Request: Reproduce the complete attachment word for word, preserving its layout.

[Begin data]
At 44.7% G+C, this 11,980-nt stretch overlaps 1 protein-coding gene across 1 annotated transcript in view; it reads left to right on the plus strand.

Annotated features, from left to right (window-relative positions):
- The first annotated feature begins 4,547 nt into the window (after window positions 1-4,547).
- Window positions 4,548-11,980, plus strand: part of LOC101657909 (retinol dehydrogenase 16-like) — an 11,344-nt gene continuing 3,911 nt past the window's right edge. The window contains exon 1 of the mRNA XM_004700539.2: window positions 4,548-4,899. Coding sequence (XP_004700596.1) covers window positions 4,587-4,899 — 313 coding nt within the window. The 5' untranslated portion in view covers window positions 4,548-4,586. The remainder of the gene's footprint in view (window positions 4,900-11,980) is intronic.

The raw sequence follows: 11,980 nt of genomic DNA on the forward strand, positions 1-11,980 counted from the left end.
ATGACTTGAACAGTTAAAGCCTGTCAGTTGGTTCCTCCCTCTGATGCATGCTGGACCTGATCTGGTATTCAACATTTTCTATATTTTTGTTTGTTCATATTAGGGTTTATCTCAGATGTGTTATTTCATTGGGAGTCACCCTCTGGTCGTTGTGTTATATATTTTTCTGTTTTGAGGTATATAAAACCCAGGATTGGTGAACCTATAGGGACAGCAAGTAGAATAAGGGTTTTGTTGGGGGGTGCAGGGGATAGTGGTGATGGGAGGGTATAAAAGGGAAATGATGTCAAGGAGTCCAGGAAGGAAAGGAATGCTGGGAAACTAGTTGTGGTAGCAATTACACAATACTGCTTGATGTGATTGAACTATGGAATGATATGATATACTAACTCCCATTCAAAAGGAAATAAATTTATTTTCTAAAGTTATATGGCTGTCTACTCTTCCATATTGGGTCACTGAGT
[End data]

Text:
At 44.7% G+C, this 11,980-nt stretch overlaps 1 protein-coding gene across 1 annotated transcript in view; it reads left to right on the plus strand.

Annotated features, from left to right (window-relative positions):
- The first annotated feature begins 4,547 nt into the window (after window positions 1-4,547).
- Window positions 4,548-11,980, plus strand: part of LOC101657909 (retinol dehydrogenase 16-like) — an 11,344-nt gene continuing 3,911 nt past the window's right edge. The window contains exon 1 of the mRNA XM_004700539.2: window positions 4,548-4,899. Coding sequence (XP_004700596.1) covers window positions 4,587-4,899 — 313 coding nt within the window. The 5' untranslated portion in view covers window positions 4,548-4,586. The remainder of the gene's footprint in view (window positions 4,900-11,980) is intronic.

The raw sequence follows: 11,980 nt of genomic DNA on the forward strand, positions 1-11,980 counted from the left end.
ATGACTTGAACAGTTAAAGCCTGTCAGTTGGTTCCTCCCTCTGATGCATGCTGGACCTGATCTGGTATTCAACATTTTCTATATTTTTGTTTGTTCATATTAGGGTTTATCTCAGATGTGTTATTTCATTGGGAGTCACCCTCTGGTCGTTGTGTTATATATTTTTCTGTTTTGAGGTATATAAAACCCAGGATTGGTGAACCTATAGGGACAGCAAGTAGAATAAGGGTTTTGTTGGGGGGTGCAGGGGATAGTGGTGATGGGAGGGTATAAAAGGGAAATGATGTCAAGGAGTCCAGGAAGGAAAGGAATGCTGGGAAACTAGTTGTGGTAGCAATTACACAATACTGCTTGATGTGATTGAACTATGGAATGATATGATATACTAACTCCCATTCAAAAGGAAATAAATTTATTTTCTAAAGTTATATGGCTGTCTACTCTTCCATATTGGGTCACTGAGT